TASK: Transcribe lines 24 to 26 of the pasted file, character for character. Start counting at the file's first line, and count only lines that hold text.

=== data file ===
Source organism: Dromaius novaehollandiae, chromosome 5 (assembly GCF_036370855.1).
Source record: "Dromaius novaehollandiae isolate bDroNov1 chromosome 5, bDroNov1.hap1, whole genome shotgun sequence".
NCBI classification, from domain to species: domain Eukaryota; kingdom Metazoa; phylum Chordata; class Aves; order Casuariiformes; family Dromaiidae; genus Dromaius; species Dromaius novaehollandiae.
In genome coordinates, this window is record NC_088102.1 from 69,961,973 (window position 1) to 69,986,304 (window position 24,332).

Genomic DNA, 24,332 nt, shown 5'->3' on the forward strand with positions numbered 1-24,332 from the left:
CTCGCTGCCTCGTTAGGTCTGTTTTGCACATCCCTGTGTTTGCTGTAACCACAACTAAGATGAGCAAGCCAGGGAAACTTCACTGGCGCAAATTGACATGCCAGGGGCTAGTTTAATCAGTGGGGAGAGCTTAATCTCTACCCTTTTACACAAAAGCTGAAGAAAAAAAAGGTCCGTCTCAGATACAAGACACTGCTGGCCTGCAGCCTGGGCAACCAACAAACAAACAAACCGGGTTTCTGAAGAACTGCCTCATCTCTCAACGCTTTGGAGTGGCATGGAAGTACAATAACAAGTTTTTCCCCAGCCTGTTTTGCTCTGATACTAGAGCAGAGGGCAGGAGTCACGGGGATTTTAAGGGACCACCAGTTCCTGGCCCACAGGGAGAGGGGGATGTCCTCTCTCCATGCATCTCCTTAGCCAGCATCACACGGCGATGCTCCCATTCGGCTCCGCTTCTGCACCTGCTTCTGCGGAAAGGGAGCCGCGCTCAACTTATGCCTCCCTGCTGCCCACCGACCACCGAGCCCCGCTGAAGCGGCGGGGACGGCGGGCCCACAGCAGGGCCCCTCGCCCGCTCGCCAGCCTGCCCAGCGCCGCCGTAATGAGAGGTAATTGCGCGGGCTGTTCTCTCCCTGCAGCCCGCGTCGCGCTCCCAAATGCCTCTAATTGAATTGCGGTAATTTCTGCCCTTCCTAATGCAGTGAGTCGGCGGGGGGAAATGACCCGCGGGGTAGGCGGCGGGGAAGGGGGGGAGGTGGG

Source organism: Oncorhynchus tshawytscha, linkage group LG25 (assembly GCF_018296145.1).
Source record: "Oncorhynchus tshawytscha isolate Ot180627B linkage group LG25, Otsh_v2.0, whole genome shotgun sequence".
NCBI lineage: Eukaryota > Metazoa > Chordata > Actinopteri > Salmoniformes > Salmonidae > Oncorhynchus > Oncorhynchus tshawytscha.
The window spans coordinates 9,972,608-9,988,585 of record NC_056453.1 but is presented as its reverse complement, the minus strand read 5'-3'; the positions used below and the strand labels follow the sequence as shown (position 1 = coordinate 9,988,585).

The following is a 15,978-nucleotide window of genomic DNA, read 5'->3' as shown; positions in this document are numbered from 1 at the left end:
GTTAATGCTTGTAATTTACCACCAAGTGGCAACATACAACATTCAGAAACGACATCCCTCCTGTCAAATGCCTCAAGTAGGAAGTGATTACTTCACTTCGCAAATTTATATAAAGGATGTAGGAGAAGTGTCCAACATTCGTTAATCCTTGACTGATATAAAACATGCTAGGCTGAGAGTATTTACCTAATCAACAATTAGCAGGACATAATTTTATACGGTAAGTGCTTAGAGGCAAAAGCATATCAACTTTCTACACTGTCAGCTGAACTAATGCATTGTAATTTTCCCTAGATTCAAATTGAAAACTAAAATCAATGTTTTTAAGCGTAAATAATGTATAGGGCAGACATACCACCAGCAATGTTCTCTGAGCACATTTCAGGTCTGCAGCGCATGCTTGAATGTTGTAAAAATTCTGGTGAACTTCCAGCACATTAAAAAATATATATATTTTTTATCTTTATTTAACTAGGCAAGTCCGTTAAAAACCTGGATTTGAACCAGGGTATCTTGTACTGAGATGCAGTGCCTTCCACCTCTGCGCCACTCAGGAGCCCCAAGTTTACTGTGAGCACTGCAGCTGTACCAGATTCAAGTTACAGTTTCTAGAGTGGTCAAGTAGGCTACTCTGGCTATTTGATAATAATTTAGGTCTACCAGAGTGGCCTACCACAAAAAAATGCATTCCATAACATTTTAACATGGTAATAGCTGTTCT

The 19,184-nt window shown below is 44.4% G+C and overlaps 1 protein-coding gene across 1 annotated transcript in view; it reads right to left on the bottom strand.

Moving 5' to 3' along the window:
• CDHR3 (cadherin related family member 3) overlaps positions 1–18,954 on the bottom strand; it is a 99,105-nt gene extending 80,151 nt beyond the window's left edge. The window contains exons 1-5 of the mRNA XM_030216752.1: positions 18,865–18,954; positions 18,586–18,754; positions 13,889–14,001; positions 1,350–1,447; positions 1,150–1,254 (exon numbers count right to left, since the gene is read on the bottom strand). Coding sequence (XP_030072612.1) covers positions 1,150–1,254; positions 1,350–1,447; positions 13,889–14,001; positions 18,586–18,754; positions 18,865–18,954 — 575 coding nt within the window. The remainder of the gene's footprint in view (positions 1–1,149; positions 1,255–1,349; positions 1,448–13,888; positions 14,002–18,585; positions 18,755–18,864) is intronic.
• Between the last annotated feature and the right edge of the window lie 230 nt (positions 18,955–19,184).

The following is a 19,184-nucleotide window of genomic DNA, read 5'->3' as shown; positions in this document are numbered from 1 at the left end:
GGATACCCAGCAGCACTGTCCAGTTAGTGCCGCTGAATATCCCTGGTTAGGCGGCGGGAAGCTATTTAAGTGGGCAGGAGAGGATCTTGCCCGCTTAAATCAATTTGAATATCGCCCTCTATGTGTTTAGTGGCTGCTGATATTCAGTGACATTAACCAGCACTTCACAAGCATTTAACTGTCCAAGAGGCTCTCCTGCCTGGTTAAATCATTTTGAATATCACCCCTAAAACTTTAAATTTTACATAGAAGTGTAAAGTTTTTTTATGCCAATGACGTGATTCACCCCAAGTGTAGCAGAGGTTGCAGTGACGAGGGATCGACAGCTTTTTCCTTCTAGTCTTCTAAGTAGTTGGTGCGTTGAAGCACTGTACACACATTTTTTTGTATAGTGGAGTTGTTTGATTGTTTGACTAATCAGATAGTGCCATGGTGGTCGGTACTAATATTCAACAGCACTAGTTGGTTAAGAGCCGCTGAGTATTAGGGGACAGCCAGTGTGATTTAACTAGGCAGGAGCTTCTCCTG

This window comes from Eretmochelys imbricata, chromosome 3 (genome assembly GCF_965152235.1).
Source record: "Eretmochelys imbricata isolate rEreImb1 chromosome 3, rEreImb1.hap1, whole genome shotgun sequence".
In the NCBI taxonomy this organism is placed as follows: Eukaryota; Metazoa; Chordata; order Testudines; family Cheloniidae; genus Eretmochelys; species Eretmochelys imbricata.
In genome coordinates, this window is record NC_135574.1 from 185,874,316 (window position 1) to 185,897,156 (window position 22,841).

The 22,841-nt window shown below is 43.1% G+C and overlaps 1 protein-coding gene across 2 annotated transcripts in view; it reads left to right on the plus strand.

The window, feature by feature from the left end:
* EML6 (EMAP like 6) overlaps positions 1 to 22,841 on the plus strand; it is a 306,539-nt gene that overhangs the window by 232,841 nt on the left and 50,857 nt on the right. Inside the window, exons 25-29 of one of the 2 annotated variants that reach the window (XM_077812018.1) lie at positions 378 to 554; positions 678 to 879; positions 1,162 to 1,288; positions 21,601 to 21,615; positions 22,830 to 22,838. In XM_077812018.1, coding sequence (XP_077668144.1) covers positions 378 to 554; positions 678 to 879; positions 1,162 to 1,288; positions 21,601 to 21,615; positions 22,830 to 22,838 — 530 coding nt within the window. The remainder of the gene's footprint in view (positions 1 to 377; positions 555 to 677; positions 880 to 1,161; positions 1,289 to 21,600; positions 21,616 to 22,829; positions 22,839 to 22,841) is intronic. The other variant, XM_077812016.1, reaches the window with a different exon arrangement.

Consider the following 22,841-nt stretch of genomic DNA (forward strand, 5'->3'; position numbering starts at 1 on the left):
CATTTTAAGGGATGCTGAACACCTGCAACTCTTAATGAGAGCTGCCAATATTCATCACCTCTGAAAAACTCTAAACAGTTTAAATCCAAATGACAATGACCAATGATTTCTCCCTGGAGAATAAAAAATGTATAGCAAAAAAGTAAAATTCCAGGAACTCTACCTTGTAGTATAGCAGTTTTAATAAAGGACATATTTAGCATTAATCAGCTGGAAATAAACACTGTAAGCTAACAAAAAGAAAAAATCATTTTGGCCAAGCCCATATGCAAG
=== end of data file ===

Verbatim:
The window, feature by feature from the left end:
* EML6 (EMAP like 6) overlaps positions 1 to 22,841 on the plus strand; it is a 306,539-nt gene that overhangs the window by 232,841 nt on the left and 50,857 nt on the right. Inside the window, exons 25-29 of one of the 2 annotated variants that reach the window (XM_077812018.1) lie at positions 378 to 554; positions 678 to 879; positions 1,162 to 1,288; positions 21,601 to 21,615; positions 22,830 to 22,838. In XM_077812018.1, coding sequence (XP_077668144.1) covers positions 378 to 554; positions 678 to 879; positions 1,162 to 1,288; positions 21,601 to 21,615; positions 22,830 to 22,838 — 530 coding nt within the window. The remainder of the gene's footprint in view (positions 1 to 377; positions 555 to 677; positions 880 to 1,161; positions 1,289 to 21,600; positions 21,616 to 22,829; positions 22,839 to 22,841) is intronic. The other variant, XM_077812016.1, reaches the window with a different exon arrangement.

Consider the following 22,841-nt stretch of genomic DNA (forward strand, 5'->3'; position numbering starts at 1 on the left):